What’s Written on Your Dog’s Face?

Nevena Nacic
by Nevena Nacic
Julia Zavalishina/Shutterstock

A new study revealed that the complexity of a canine’s facial markings affects how humans interpret a dog’s expressions. Researchers explained that people could do a lot to better understand their four-legged companions and dogs’ facial markings may be the key.

Researchers from the GW Primate Genomics Lab published a paper in the journal Animals, detailing their discovery. The study found that dogs with plain faces - dogs without any facial markings or dogs whose faces are one, solid color - seem to make more facial expressions when interacting with people than dogs with more complex markings - dogs with patterned or multi-colored faces. 

But that’s not all! Researchers also found that people can accurately assess their dogs’ levels of expressivity, overall. What’s interesting is that people whose dogs are relatively young, between two to seven years old, are better at gauging their dog’s expressivity if the dog has a plain face. 

Over 100 dogs and their owners took part in the study. The research team instructed the owners participating in the study to record their dogs in four different conditions. Researchers then used DogFACS, an observational tool for identifying and coding facial movements in dogs, to analyze each dog’s behavior. The team also came up with a new system to evaluate patterns and facial markings on dogs’ faces.

According to researchers, these findings are important not only for pet owners but also for people working alongside, interacting with, or living in neighborhoods with dogs. 

“As dogs become more and more integrated into human society, it’s important that we understand how they communicate with us and how we can better communicate with them,” said Courtney Sexton, the study’s lead author. 

“If we think about this in terms of welfare context, or dogs in shelters, or working dogs and service animals, or interactions with dogs in your neighborhood or people at a dog park, knowing what dogs are trying to tell us and what they might be thinking or feeling can really enhance both their experience and ours when we’re together,” she explained.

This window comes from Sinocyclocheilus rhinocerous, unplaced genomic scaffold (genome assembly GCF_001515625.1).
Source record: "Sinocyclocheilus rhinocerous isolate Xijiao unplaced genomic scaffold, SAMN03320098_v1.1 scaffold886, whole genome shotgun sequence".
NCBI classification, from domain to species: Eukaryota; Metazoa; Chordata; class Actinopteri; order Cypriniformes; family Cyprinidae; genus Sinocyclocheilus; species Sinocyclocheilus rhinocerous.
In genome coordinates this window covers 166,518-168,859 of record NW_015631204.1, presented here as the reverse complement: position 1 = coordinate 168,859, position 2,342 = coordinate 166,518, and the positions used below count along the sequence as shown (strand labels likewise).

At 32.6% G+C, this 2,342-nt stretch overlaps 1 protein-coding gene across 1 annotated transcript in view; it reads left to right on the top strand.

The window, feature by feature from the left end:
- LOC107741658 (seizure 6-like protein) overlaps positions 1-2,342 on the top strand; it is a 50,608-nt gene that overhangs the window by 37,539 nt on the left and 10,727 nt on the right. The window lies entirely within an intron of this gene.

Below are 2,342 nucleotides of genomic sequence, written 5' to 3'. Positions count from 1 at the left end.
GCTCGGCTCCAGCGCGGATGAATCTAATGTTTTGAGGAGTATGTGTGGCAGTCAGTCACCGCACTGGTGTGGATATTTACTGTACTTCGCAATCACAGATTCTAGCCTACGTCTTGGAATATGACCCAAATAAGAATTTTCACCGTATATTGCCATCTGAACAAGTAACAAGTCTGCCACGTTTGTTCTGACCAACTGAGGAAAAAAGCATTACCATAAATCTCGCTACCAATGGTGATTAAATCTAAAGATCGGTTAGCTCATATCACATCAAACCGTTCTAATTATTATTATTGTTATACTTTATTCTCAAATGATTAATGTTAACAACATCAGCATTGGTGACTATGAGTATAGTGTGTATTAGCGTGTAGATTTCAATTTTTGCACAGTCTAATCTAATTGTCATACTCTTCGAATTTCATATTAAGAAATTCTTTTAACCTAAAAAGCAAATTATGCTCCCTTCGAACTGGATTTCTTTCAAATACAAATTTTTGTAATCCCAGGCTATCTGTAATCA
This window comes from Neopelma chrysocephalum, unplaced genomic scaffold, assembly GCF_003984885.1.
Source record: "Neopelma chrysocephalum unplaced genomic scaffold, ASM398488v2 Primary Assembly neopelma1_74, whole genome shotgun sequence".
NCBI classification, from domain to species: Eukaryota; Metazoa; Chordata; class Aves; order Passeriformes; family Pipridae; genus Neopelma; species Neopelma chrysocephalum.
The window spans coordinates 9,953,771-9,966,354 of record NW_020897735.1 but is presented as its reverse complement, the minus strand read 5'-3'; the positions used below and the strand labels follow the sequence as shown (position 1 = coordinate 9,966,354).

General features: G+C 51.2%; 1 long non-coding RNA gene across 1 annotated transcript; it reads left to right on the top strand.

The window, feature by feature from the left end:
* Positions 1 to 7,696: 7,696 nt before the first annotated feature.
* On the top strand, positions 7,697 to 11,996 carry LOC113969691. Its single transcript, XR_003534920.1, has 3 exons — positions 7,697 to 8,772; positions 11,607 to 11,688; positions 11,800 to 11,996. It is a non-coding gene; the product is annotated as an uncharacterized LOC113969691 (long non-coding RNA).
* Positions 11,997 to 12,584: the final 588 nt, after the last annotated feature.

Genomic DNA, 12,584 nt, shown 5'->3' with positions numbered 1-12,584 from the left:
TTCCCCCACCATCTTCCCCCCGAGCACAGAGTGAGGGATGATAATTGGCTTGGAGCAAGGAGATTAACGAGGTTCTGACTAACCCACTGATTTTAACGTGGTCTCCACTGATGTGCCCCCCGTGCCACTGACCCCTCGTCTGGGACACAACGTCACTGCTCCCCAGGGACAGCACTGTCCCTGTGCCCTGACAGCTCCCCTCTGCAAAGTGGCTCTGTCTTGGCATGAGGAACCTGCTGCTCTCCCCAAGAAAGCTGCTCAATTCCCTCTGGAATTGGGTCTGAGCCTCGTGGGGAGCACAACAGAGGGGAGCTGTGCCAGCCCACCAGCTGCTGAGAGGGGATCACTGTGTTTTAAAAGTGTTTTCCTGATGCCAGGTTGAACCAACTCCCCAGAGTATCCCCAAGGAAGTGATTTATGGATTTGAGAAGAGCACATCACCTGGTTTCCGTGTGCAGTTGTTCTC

This study also discovered interesting details about senior dogs and their communication with humans. It appears that senior pooches are less expressive in their communication with their owners than their younger counterparts. Sexton believes this may be because senior dogs don’t have to work as hard to be understood because they have a longer, well-established connection with their owners. 

Interestingly, the research team discovered that highly trained dogs or working dogs were more expressive in their communication with humans. This shows that these sorts of human-canine partnerships require fluent communication, making people more adept at understanding their dogs’ expressions. 

This study emphasizes the strength of the bond between dogs and humans. Paying more attention to your dog’s facial expressions, especially if your dog has a solid-colored face, can help you understand your pooch better and deepen your connection. Strengthening your special bond even further. 

If you’d like to see and learn more about the participating dogs in this research, check out their recordings on Instagram, @ how_dogs_talk.

Nevena Nacic
Nevena Nacic

Nevena is a freelance writer and a proud mom of Teo, a 17-year-old poodle, and Bob, a rescued grey tabby cat. Since childhood, she had a habit of picking up strays and bringing them home (luckily, her parents didn't know how to say NO). When she's not writing for her fellow pet parents, Nevena can be found watching Teo sleep. To her defense, that's not as creepy as it sounds!

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